Understanding the specific risks associated with each vendor allows you to establish a consistent standard across all vendor relationships. This enables you to negotiate contracts that ensure all vendors align with your company's policies, reducing potential risks at scale.

3. Defensibility 

In a data breach, your organization may face legal action from regulators and consumers. Even if a third party was responsible for the breach, your organization could be held accountable if it lacks a vendor risk management (VRM) program that demonstrates due diligence.

4. Visibility

Companies often work with many vendors, making it easy to overlook a vendor during assessments due to sheer volume or routine practices. Implementing a formal assessment system by a third party ensures an unbiased and comprehensive evaluation of all your business connections.

What to look for in a vendor risk assessment tool

When it comes to selecting a vendor management risk assessment tool, it's important to consider your specific needs. 

Here's what to look for:

1. Automation

Look for tools that streamline the process by automating security questionnaires. This not only saves time but also ensures consistency and accuracy in your assessments. Spendflo's vendor trust hub helps you speed up vendor security reviews by bringing everyone on board. Your team, stakeholders, and sales executives can all work together seamlessly in one place. You can share documents, spot issues, and solve them quickly.

2. Ease of use

The tool should be user-friendly. You want to spend time on something other than figuring out complex software. It should be intuitive and easy to navigate.

3. Identifying gaps

A good tool should be able to pinpoint areas where your vendor might fall short in meeting your security or compliance requirements. This helps you address vulnerabilities proactively.

4. Standardized templates

The tool should provide standardized templates for vendor risk assessments. These templates often align with industry best practices and can save you the effort of creating assessments from scratch.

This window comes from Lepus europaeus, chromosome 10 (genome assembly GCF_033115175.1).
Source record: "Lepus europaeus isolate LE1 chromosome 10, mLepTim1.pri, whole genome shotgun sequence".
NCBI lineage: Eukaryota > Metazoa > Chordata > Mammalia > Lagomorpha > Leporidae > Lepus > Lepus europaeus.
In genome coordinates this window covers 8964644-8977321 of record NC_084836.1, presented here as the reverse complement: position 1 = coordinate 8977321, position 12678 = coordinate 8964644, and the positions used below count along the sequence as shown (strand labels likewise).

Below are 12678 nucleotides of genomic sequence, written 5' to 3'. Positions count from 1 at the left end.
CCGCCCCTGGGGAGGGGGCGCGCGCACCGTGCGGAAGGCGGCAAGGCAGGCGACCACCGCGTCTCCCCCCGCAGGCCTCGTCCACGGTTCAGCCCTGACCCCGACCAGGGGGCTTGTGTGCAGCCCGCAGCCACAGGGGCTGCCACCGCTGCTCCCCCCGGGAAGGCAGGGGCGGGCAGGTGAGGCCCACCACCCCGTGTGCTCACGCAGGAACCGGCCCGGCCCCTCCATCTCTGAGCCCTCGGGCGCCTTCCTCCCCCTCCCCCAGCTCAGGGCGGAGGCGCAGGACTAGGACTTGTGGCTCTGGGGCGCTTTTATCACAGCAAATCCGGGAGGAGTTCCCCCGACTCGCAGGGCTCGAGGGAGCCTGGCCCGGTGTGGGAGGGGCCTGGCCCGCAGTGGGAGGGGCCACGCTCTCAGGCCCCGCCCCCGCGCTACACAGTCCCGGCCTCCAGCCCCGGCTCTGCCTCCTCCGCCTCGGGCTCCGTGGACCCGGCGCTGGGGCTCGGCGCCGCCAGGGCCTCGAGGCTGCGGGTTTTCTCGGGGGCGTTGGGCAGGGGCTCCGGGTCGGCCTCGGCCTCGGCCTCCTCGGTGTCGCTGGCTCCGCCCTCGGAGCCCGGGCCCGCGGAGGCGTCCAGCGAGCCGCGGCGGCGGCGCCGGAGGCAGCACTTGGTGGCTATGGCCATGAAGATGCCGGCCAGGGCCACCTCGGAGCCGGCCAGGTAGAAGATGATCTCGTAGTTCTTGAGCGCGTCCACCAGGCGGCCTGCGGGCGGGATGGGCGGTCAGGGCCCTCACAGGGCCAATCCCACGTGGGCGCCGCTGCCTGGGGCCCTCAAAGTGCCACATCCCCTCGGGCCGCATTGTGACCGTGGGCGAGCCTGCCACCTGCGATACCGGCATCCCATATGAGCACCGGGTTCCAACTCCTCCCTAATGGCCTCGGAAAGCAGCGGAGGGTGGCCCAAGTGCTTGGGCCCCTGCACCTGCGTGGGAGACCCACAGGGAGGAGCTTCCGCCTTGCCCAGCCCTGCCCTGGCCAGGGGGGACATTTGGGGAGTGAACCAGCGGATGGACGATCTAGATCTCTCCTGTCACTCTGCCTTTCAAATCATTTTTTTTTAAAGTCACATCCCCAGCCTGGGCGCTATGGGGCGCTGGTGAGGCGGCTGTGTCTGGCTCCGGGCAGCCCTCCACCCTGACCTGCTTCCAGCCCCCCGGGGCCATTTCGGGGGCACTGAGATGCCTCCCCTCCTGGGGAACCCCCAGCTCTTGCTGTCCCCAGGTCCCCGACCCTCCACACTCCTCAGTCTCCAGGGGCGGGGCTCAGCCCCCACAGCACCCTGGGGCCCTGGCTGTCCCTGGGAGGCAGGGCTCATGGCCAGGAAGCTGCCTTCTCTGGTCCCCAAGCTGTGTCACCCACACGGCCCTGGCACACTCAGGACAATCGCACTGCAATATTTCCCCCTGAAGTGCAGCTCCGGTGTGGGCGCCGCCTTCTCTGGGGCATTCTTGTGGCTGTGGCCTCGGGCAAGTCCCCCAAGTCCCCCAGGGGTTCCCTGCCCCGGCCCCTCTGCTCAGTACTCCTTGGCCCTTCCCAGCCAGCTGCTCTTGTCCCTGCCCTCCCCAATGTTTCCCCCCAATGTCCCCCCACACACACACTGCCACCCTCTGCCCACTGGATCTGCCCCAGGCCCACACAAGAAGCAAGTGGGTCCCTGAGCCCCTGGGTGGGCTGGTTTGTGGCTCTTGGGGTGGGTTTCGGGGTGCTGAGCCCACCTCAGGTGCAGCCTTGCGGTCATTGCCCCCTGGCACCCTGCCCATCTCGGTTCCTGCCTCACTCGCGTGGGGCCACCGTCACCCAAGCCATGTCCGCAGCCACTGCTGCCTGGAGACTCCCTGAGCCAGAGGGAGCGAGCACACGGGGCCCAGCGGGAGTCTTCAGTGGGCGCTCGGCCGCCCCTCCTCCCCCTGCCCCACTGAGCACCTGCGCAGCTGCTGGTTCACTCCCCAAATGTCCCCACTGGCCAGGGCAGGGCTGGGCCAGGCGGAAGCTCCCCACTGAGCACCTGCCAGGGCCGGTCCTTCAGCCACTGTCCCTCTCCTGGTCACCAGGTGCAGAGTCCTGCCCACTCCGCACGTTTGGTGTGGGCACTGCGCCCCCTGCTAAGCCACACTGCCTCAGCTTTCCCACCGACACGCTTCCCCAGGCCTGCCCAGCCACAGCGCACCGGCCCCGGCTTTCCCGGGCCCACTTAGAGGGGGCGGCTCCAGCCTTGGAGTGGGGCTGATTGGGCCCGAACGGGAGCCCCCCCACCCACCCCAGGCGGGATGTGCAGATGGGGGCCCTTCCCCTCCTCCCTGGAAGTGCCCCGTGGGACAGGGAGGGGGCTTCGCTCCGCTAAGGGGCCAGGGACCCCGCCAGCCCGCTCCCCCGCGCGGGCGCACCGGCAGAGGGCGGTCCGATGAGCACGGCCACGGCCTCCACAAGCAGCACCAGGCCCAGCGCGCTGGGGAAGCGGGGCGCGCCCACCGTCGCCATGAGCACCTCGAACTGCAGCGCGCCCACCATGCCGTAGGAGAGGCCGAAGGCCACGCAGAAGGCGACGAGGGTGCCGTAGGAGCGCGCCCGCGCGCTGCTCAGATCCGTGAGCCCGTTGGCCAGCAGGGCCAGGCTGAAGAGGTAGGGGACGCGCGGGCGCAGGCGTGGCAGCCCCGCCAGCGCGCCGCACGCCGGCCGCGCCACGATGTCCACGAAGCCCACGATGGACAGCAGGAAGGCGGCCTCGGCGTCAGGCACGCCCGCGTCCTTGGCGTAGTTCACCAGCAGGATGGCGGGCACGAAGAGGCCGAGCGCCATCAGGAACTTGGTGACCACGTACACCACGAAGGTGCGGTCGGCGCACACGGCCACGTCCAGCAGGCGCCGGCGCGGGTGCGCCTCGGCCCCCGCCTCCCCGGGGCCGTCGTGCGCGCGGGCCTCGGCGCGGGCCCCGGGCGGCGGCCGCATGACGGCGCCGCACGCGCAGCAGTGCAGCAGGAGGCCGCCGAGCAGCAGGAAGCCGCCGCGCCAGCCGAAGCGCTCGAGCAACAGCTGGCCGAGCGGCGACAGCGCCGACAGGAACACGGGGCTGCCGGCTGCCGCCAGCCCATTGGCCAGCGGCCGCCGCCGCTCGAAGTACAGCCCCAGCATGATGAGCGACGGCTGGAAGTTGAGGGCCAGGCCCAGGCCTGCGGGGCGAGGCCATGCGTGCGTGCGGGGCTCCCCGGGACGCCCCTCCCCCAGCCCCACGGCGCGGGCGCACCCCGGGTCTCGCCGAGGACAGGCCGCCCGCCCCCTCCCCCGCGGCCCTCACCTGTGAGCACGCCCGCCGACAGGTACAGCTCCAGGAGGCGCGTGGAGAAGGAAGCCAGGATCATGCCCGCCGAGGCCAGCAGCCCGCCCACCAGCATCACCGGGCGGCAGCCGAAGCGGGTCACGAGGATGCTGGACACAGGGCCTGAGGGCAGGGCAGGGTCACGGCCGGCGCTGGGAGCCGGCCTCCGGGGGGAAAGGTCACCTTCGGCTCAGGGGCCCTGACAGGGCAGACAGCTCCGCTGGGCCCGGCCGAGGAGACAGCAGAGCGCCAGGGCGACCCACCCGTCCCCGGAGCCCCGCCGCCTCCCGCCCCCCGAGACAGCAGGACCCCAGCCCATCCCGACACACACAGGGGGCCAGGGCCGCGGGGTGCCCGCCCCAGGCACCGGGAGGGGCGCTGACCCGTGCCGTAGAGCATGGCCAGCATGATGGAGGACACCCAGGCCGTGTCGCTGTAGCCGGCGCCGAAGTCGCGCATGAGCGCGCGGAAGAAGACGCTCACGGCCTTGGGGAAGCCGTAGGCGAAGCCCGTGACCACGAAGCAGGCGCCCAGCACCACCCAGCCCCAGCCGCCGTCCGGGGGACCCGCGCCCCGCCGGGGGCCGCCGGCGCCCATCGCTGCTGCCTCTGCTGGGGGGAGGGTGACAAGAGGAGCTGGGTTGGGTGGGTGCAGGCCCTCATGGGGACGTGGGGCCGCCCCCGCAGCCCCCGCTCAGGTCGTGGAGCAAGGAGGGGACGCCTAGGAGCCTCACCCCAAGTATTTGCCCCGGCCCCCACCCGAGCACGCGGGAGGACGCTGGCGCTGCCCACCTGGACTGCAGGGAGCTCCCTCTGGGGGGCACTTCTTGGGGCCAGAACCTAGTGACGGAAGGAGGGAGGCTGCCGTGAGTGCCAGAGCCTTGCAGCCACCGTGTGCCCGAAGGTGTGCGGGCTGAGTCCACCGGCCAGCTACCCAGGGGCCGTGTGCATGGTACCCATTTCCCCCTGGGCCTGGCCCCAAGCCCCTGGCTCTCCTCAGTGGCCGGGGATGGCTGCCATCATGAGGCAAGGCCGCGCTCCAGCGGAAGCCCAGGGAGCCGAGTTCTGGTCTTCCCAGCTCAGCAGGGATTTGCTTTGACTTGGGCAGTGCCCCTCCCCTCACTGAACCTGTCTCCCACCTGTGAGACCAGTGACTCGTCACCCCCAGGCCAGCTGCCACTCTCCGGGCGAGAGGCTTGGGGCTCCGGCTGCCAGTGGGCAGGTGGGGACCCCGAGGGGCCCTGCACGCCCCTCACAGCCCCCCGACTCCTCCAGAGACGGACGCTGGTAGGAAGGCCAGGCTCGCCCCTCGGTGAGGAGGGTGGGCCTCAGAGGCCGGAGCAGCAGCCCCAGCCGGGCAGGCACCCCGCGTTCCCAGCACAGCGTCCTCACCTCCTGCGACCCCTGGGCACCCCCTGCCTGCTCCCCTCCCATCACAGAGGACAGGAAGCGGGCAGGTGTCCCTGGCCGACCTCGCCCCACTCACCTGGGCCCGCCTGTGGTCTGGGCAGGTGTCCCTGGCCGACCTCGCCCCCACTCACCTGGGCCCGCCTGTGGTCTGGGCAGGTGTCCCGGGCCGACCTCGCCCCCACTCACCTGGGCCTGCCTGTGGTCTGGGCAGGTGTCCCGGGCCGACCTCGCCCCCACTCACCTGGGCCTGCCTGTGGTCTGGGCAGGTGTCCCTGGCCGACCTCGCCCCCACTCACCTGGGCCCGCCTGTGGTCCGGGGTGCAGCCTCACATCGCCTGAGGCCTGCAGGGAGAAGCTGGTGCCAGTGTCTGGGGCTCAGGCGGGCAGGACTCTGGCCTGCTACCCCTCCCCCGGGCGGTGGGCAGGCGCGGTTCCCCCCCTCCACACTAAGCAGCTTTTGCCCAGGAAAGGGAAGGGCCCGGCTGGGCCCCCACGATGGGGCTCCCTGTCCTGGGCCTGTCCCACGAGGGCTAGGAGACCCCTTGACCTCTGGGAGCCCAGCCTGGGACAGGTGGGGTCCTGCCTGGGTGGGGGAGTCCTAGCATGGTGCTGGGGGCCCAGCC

5. Customization

While standardized templates are useful, the tool should also allow for customization. Your business is unique, and your assessment needs may vary. A tool that lets you tailor assessments to your specific requirements is a valuable asset.

Vendor risk assessment with Spendflo

Managing vendors can be a bit tricky, but it's super important for your business. When you get along well with your vendors, you give your customers great results, save money, and avoid problems.

And speaking of efficiency, Spendflo helps you accelerate your vendor security reviews with seamless collaboration. With null back-and-forths between stakeholders and vendors, streamline communication on a single platform and never miss sensitive compliance documents like SOC2.

Stay on top of security reviews with real-time notifications to track progress at every step. To discover more about optimizing your vendor management and how it can benefit your business, get a free saving analysis from our experts. 

Your third-party risk management program can be efficient and simple with the right tools and practices in place.

Guru Nicketan
Content Strategist
Karthikeyan Manivannan